The rabbi was having a day full of communal obligations.

This afternoon he had two Shiva houses to visit, homes where two community families were mourning the loss of a loved one who had passed on.

The Levi and Schwartz families were both bereaved after the passing of the elder Mr. Levi and the elder Mr. Schwartz.

First the rabbi went to visit the Levi family and pay his condolences.

“Rabbi!” the children wailed in unison. “It’s entirely our fault!” “What is your fault?,” the rabbi asked, puzzled.

“We are to blame for our father’s death!,” they tearfully explained. “We should have kept our father here, with us, surrounded by children, grandchildren, and a loving family. But no – we shipped him off to Florida and to a warmer climate.

And there, he was all alone! Had we kept him here among the doting descendants, who loved him so much, he’d still be alive!” To the Rabbi’s regret, he couldn’t find the right words to console them. And, after all, maybe they were right, and old Mr. Levi would still be among the living if he had stayed at home.

Wishing the traditional blessing of “May you be comforted among the mourners of Zion,” the Rabbi left the Levi house, and headed over to the Schwartz residence.

“Rabbi!,” the children wailed in unison. “It’s all our fault!” “What is your fault?,” the Rabbi asked, puzzled. He’d heard these words just an hour ago at the Levi’s, but what was it this time? “We are responsible for our father’s death!,” they tearfully explained.

“We kept Daddy here, with us, surrounded by children, grandchildren, and a loving family, thinking that it was good for him. Oy! What a mistake! Had we done what was right for him, we would have shipped him off to Florida and to a warmer climate. And there, he’d still be alive, with the climate and the sun keeping him fit and healthy – the cold weather here is a killer!” And suddenly, the rabbi understood.

In life, and in business, we are constantly presented with choices to make, with forks in the road, as it were. Nothing is ever as simple and as easy as it sounds, so when things get a bit tough, we tend to think, “I should have done the opposite.”

Marketers call it “buyer’s remorse.” A customer might think, “Had I only bought that other brand, I’d be better off!” You might think, “If I had only hired that other applicant for the job, things would be so much better.” Or, “If I had hired a different lawyer, I would have won that case for sure!” Rabbis, this one at least, call it “a waste of time and energy.”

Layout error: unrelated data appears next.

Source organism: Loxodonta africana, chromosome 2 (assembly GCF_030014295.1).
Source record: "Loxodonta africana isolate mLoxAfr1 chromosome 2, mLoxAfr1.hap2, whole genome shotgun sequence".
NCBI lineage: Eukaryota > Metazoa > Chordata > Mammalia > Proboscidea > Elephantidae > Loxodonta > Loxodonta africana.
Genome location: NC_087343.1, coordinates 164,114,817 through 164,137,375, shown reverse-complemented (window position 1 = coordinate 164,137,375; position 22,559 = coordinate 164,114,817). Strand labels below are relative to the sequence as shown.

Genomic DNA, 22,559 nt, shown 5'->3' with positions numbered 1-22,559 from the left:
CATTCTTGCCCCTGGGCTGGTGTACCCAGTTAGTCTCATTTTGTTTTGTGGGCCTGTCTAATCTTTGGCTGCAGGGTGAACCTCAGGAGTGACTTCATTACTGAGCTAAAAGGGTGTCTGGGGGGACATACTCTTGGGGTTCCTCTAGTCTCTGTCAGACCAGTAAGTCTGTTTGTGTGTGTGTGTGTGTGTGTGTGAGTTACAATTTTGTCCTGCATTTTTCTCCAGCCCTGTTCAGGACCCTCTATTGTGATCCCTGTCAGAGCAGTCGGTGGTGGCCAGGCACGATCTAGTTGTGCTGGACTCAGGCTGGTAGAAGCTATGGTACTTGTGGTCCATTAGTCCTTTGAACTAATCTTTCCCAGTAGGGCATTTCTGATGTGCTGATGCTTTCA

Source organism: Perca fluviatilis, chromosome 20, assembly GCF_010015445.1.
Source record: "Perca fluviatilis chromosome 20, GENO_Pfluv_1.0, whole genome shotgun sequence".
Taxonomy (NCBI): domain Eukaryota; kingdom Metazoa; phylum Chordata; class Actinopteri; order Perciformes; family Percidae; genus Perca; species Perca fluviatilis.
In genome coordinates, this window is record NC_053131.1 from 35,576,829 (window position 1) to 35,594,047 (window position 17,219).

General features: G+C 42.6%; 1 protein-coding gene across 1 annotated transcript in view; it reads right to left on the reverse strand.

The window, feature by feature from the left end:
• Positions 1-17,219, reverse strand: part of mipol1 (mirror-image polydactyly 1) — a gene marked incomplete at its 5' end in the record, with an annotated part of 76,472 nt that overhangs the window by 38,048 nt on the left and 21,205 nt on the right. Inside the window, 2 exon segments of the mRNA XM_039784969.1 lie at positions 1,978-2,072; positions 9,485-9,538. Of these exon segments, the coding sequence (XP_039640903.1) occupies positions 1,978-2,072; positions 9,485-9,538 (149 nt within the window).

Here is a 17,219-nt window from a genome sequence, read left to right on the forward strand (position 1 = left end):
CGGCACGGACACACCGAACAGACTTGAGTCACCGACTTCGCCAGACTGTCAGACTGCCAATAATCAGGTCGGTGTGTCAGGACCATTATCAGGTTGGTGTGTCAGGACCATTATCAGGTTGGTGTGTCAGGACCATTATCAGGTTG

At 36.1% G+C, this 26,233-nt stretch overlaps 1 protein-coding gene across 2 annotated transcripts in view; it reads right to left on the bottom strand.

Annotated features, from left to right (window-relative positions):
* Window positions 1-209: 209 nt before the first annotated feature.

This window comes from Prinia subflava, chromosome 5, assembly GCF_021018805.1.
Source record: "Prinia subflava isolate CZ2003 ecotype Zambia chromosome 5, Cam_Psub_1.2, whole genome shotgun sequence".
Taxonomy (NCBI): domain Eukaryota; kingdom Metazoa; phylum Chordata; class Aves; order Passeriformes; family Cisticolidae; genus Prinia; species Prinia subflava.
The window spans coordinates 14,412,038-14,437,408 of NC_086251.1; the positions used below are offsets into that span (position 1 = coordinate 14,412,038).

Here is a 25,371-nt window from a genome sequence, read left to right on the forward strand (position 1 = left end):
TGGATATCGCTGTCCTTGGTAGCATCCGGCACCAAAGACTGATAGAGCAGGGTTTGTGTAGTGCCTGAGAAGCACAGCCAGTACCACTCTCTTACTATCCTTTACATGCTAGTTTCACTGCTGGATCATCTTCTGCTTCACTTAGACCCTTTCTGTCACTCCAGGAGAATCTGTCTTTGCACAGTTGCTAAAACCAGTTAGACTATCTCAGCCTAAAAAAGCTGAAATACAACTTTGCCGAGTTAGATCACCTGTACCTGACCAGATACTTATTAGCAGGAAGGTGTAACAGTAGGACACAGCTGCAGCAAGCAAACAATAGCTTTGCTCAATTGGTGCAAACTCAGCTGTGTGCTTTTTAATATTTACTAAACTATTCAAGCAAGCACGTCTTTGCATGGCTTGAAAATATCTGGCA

Hindsight may be 20/20, but what many people don’t realize is that many times hindsight doesn’t exist – even if they think it does.

If you have term life insurance, then was it a mistake to pay for the past five years? After all you are still alive – so it was a waste of money! Or was it? We only know the results of the path we have taken, not the results of the path we didn’t take. It often seems that that “other path” – the one we think we should have taken – would have been obstacle-free, compared to the hardships of the path we took.

Many a human being has fallen into the self imposed torture of self-pity when they wail, “I should have done things differently!” And that is especially true when well-meaning folks say “I told you so, I told you that would happen!” Don’t listen to them. It’s pure negativity.

Nothing good comes out of this train of thought. It only leads to negative self-confidence and makes you afraid of moving forward (because you don’t want to be perceived as stupid, or make another mistake again, right?). In general all you do when you think these thoughts is create a downer atmosphere that is toxic to your self-development and your success.

Wherever you stand right now, don’t waste time or spend valuable energy focusing on the, “coulda, woulda and shoulda” regrets of your situation. Instead, focus on where you are right now.

You have amassed a tremendous amount of knowledge and experience in your chosen field about what works, and what doesn’t. You got there through your mistakes and failures.

As Steven Spielberg says: “failure is inevitable. Success is elusive.”

Your failures are not negatives – they are the keys to your success.

Wear them like badges of honor. It’s hard to do when you are in the middle of a bad situation, or even just after you move beyond it. But looking back from the future, those dark moments you’re experiencing now are what you end up using as benchmarks to see just how far you have come.

After all, isn’t success coming out of failure what the story of Hanukka is ultimately all about? Happy Hanukka, y’all! issamar@issamar.com

Issamar Ginzberg is a business adviser, marketer, professional speaker and rabbi who has been published in more than 50 business publications.

Please LIKE our Facebook page - it makes us stronger